OBG talks to Anudith Nakornthap, Minister of Information and Communication Technology

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Anudith Nakornthap, Minister of Information and Communication Technology

Interview: Anudith Nakornthap

How is the ministry seeking to accommodate the rapid growth in demand for data services?

ANUDITH NAKORNTHAP: Up until 2006 Thailand’s score in the global rankings of IT competitiveness was quite good, coming in at 34th in the World Economic Forum’s ranking that year. But our score has slipped significantly in most sectors since the coup, especially in telecoms, where we dropped to 54th worldwide in 2012. For the past five years the sector did not have a good plan. Our policies for 2012 and for the duration of our term are designed to expand access and efficiency of networks. We are aiming to increase the penetration rate for broadband from less than 20% to 80% within the next four years. There are many ways to do this, aside from fibre alone, and we have already started tests of a 4G LTE network as of January 2012, for example.

What do you see as the future of the two state-owned enterprises (SOEs), CAT Telecom and Telephone Organisation of Thailand (TOT)?

ANUDITH: The two SOEs do many of the same things and target the same businesses. We are working with the boards of each company to adjust the business plans and find specific areas where there is duplication and redundant investment. One example is in fibre to the home provision, where both CAT and TOT have invested in capacity, raising the possibility of uniting their networks. Over the longer term, we will get the two SOEs to manage their assets and sell off any business that is not profitable, setting targets for their performance.

We expect both SOEs will grow rather slowly in 2012, as both organisations analyse their balance sheets and get rid of any loss-making businesses. Both CAT and TOT rely heavily on subsidies that will be removed over the next couple of years. To ensure the future of the organisations the ministry will make sure all of their investments fit within their business plans and generate revenue over the longer term. The two firms have the advantage of receiving the concessions from their build-operate-transfer (BOT) agreements with private operators. But it will be crucial to find non-concession revenues. We would like to set up a separate company, with CAT and TOT as shareholders, to manage BOT assets like towers, of which there are about 35,000 nationwide. This type of infrastructure sharing will generate revenue for the two SOEs in future, but also ensure fair access to any new entrant to the market, under a 3G licence, for instance. This will be crucial to how the two companies survive in future. They have a long history in the telecoms industry.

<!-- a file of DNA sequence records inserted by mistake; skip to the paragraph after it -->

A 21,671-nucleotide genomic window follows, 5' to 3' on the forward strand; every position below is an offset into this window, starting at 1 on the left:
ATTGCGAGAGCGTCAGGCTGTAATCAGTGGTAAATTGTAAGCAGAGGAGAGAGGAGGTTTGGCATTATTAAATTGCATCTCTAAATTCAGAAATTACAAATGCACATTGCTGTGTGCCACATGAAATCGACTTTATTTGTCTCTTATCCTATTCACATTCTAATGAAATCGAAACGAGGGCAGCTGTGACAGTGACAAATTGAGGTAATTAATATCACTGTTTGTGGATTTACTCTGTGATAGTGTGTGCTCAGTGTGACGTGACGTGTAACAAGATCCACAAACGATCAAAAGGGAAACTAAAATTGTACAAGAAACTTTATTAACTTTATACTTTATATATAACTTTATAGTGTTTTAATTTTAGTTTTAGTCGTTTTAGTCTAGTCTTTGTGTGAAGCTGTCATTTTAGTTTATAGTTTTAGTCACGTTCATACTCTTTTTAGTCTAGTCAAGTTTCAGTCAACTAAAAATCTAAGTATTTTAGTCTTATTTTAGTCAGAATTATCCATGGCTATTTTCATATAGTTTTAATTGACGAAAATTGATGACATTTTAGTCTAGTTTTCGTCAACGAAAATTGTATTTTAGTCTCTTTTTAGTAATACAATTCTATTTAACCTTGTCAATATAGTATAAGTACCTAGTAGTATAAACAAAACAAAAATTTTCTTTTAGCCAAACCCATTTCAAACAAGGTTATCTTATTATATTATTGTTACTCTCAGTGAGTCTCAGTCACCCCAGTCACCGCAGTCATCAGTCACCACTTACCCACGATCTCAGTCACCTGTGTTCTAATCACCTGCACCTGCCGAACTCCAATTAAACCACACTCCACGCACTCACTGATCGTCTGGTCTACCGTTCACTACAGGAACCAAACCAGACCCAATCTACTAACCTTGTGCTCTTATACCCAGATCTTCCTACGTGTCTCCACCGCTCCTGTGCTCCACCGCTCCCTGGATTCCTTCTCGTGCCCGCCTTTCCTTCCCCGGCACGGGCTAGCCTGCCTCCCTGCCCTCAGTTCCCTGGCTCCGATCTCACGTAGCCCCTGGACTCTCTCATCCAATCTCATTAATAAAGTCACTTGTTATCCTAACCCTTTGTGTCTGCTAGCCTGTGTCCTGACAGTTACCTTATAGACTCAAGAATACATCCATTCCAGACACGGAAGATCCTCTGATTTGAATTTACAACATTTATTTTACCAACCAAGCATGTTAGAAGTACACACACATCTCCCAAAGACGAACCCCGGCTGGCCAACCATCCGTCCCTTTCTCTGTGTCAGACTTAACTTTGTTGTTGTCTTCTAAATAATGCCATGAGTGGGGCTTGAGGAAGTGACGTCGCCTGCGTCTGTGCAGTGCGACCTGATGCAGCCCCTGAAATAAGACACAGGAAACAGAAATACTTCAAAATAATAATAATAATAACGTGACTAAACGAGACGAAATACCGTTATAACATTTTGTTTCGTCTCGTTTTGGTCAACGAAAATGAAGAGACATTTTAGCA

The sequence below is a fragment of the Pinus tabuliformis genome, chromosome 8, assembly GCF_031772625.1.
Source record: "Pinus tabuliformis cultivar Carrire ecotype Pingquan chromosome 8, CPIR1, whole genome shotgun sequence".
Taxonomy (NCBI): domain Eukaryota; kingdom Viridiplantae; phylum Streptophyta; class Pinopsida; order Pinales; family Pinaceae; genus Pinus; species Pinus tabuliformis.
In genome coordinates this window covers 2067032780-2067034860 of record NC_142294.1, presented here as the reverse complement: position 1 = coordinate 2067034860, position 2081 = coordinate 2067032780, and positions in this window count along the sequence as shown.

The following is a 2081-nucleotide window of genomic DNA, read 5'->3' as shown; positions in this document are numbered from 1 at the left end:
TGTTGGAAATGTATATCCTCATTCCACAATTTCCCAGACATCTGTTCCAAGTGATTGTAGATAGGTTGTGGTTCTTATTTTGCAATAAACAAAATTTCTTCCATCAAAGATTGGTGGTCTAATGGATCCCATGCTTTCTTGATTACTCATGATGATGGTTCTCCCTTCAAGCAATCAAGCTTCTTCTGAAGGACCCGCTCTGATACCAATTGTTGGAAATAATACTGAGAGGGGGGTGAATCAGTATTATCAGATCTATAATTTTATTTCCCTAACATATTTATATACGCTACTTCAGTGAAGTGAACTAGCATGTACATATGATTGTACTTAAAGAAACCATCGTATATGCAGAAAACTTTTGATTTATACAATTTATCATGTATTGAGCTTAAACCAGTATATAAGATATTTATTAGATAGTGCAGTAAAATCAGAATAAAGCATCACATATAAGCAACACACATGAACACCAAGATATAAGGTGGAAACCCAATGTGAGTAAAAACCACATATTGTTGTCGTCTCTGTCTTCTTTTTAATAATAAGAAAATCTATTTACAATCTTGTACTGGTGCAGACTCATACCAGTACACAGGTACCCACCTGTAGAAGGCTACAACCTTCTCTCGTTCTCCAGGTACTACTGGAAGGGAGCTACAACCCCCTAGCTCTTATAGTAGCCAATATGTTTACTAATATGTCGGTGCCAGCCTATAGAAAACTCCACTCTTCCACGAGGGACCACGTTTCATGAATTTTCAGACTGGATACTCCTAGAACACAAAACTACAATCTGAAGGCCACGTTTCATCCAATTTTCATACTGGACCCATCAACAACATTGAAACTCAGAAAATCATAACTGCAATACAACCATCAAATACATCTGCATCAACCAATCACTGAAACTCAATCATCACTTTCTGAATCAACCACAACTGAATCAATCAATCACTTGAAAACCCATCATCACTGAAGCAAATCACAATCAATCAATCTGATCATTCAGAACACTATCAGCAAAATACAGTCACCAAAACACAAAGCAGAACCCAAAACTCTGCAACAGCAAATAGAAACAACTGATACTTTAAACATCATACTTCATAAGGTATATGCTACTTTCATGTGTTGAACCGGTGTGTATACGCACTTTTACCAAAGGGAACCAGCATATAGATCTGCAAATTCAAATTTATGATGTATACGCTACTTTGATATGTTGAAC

What initiatives is the ministry undertaking to support the development of the Thai IT sector, particularly home-grown software?

ANUDITH: The low rate of data penetration currently has not attracted many investors to the software market. As the government moves to facilitate access and drive penetration of telecoms services, and data in particular, the market will get bigger and more developers will get involved. You can already see that with the launch of True H on a high-speed packet access network. There are also more and more applications from Thai developers on platforms like the Apple App Store.

Another key policy of the government is to provide tablet computers to all first-year primary school students. Although this is an initiative under the Ministry of Education, our ministry is in charge of buying the tablets and providing content for them. We plan to have the Software Industry Promotion Agency help develop software for these tablets.

Meanwhile, the government is moving an increasing number of its functions online. We estimate that some 800 government services can be conducted or at least facilitated online, which will save time and money for Thai citizens. We also kicked off the government cloud service in January 2012, freeing government bodies from the responsibility of having to procure their own equipment and software. We are taking the first quarter of 2012 to evaluate how well the cloud works, but we expect it to significantly reduce the state’s IT costs.

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The Report: Thailand 2012

Telecoms and IT chapter from The Report: Thailand 2012

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